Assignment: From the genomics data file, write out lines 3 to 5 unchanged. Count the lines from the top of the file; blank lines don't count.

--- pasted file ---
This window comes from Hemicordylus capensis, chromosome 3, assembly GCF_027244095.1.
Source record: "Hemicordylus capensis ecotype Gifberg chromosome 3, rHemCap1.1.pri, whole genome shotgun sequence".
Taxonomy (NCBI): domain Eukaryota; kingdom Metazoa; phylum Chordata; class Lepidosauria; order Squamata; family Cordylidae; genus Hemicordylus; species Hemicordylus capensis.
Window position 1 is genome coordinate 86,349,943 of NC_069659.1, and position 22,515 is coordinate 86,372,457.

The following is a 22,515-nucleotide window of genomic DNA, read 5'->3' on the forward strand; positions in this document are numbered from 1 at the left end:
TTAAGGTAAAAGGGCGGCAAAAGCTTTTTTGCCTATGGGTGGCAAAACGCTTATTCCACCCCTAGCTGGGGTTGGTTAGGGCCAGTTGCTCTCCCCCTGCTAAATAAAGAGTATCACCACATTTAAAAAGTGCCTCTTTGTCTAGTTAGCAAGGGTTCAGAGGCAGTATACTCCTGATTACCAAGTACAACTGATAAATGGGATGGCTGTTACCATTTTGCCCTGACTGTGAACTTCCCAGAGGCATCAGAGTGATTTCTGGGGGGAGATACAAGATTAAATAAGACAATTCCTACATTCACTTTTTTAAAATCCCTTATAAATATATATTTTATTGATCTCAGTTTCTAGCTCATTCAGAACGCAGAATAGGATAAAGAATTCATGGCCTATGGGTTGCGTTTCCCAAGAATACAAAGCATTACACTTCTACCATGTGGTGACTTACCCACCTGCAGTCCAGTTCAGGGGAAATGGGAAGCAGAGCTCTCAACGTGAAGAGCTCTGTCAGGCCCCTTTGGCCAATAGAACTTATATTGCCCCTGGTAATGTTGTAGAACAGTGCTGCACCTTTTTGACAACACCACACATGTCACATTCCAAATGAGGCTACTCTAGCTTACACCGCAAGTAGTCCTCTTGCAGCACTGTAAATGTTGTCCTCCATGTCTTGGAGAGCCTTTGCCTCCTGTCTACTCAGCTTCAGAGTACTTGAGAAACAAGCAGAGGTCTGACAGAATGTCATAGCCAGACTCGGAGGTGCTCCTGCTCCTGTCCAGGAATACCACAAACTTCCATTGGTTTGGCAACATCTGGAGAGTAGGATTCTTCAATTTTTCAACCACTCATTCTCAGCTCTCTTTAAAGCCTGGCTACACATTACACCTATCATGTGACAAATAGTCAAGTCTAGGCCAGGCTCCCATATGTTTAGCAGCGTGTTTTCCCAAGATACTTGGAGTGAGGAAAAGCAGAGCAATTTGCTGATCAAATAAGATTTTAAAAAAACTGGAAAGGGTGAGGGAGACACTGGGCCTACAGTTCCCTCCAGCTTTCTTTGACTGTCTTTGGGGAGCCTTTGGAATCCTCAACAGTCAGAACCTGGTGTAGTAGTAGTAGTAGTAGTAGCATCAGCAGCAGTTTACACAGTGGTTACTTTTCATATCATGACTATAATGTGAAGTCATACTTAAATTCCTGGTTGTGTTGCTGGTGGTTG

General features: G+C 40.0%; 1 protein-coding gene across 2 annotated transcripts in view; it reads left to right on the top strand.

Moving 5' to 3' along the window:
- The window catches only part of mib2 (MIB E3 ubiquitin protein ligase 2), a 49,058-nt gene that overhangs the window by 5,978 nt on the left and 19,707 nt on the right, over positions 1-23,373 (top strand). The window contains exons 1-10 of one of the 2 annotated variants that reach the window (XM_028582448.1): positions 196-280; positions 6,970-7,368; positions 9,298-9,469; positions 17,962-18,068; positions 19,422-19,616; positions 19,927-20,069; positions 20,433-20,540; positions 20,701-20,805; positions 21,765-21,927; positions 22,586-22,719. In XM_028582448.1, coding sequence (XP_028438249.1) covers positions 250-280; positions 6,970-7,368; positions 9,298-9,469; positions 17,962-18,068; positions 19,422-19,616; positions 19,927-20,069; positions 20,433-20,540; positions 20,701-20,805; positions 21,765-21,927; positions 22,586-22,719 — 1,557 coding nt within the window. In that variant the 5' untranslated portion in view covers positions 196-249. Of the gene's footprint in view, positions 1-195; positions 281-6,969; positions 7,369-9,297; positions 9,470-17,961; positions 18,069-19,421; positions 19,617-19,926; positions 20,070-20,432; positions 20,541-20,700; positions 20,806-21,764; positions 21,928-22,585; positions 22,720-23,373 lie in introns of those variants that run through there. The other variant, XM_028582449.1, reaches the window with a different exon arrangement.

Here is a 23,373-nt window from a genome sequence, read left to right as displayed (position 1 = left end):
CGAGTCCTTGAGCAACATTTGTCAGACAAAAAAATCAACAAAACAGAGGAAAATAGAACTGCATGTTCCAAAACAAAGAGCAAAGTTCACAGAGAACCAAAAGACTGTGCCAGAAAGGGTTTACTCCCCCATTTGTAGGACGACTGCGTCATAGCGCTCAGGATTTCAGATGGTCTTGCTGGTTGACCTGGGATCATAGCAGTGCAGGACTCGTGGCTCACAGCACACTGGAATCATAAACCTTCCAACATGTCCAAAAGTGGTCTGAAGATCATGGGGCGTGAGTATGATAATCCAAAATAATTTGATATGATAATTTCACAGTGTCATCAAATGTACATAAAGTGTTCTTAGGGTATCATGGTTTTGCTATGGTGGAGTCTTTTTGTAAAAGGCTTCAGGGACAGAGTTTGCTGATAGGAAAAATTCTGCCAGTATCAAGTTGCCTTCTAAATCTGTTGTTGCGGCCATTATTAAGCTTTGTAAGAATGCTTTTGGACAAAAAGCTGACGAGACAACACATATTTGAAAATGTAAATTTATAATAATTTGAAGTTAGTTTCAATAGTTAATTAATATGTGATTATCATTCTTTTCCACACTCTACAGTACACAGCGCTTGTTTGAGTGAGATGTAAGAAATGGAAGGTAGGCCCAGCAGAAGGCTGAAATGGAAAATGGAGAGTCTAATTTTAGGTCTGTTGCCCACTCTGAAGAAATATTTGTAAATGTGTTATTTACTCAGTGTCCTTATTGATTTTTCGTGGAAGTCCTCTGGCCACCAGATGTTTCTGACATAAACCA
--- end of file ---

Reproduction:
Taxonomy (NCBI): domain Eukaryota; kingdom Metazoa; phylum Chordata; class Lepidosauria; order Squamata; family Cordylidae; genus Hemicordylus; species Hemicordylus capensis.
Window position 1 is genome coordinate 86,349,943 of NC_069659.1, and position 22,515 is coordinate 86,372,457.

The following is a 22,515-nucleotide window of genomic DNA, read 5'->3' on the forward strand; positions in this document are numbered from 1 at the left end: